More Than the Looking Glass: The Associations Between School-Based Recognitions and Student Self-Concept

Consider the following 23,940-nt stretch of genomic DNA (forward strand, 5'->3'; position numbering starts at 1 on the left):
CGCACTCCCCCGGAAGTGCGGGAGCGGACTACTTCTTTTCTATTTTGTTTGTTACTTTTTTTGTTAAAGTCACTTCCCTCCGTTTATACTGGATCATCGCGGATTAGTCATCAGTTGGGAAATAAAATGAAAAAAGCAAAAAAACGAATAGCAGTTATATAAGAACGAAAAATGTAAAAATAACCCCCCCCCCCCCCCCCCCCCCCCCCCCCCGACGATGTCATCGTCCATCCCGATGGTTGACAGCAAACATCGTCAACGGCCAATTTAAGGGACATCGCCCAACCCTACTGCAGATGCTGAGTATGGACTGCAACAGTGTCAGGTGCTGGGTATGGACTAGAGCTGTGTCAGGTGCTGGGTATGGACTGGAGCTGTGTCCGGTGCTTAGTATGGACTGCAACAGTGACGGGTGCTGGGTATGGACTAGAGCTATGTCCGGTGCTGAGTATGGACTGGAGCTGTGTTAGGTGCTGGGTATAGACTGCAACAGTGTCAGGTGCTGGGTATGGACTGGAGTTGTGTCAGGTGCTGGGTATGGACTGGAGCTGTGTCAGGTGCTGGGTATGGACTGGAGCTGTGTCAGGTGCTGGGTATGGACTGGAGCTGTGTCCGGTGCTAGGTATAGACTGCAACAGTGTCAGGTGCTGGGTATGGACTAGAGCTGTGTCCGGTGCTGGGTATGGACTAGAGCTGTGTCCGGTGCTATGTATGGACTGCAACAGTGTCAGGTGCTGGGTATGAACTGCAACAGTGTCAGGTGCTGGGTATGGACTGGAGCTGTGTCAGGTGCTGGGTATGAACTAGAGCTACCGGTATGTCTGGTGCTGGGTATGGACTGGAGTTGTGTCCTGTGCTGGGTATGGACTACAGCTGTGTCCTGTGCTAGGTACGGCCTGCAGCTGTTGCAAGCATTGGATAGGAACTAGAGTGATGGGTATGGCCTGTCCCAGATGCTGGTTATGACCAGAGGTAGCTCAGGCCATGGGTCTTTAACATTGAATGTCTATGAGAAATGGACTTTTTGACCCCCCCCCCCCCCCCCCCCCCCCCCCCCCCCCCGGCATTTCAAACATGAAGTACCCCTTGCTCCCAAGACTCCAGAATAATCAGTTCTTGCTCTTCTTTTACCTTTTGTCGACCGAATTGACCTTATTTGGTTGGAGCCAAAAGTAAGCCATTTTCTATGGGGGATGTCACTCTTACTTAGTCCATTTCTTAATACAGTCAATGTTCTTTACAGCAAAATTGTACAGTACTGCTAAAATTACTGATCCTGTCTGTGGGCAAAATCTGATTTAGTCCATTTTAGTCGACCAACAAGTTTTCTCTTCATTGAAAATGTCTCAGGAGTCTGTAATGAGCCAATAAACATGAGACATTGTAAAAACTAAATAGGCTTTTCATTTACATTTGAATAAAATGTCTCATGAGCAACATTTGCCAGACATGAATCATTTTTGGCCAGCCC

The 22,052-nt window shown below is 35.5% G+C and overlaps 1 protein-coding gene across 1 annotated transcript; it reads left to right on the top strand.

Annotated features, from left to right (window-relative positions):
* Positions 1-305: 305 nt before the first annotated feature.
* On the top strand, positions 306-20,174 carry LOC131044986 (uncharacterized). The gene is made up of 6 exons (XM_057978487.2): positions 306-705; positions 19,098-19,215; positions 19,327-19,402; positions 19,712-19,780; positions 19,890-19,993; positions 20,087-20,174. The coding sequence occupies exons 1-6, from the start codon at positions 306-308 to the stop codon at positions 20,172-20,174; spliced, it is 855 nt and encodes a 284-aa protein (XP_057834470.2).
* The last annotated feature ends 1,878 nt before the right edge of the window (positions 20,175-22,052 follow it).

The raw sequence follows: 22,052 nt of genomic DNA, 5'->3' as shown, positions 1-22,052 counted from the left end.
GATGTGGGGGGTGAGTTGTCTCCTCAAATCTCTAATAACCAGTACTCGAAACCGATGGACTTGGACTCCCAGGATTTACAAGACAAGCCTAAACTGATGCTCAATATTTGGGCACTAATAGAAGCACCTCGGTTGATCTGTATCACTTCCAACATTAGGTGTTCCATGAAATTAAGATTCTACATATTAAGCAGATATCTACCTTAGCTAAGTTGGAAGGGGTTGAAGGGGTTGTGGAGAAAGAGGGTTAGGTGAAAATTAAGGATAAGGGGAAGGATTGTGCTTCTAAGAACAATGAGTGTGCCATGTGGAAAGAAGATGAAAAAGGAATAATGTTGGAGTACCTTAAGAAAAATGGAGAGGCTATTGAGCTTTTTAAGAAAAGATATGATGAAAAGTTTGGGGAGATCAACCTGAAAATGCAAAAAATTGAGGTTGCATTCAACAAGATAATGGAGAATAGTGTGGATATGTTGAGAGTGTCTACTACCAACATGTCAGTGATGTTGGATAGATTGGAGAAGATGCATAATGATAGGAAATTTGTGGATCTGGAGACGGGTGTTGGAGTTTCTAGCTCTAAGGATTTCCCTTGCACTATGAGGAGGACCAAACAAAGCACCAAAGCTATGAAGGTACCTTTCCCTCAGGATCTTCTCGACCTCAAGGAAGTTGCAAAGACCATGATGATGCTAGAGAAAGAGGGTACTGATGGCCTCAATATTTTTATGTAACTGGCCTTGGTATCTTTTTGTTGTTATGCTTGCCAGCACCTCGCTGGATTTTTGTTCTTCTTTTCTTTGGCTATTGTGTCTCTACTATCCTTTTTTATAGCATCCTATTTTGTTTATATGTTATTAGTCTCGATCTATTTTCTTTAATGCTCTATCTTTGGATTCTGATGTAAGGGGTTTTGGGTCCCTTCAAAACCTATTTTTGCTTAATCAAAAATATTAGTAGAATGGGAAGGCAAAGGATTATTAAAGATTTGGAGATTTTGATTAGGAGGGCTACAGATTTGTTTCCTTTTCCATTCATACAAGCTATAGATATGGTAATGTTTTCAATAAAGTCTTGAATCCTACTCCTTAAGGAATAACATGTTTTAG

Self-concept is related to student academic achievement and locus of control (Coleman et al., 1966), intrapersonal and interpersonal processes (Markus & Wurf, 1987), and many long-term outcomes, such as satisfaction with one’s job, marriage, and life in general (Mortimer et al., 1982). Although self-concept is fairly malleable in early adolescence, it becomes more stable and rigid in high school (Bachman, O’Malley, & Johnston, 1978; Protinsky & Farrier, 1980). While interventions targeting self-concept have generally been found to be successful (Hattie, 2014), the associations between specific school- based recognitions for achievement and student self-concept have yet to be investigated. Using data from the National Educational Longitudinal Study of 1988 (NCES, 1996), the following analysis investigated the associations between different school-based recognitions for achievement and students’ self-concept. In this study, a set of school- based recognition variables was identified and hierarchical linear modeling (HLM) analyses was used to build an ANCOVA with random effects model predicting student self-concept in the 10th grade while controlling for gender, race, socioeconomic status (SES), and prior self-concept (8th grade) scores. Results indicate support for the use of HLM statistical methods and the inclusion of the aforementioned covariates. However, none of the predictor variables from the identified set of school-based recognition variables were significantly related to self-concept when entered into the model. Implications for school psychology research and practice are presented within a multitiered systems of supports (MTSS) framework, including suggestions for the implementation of positive behavioral interventions and supports (PBIS).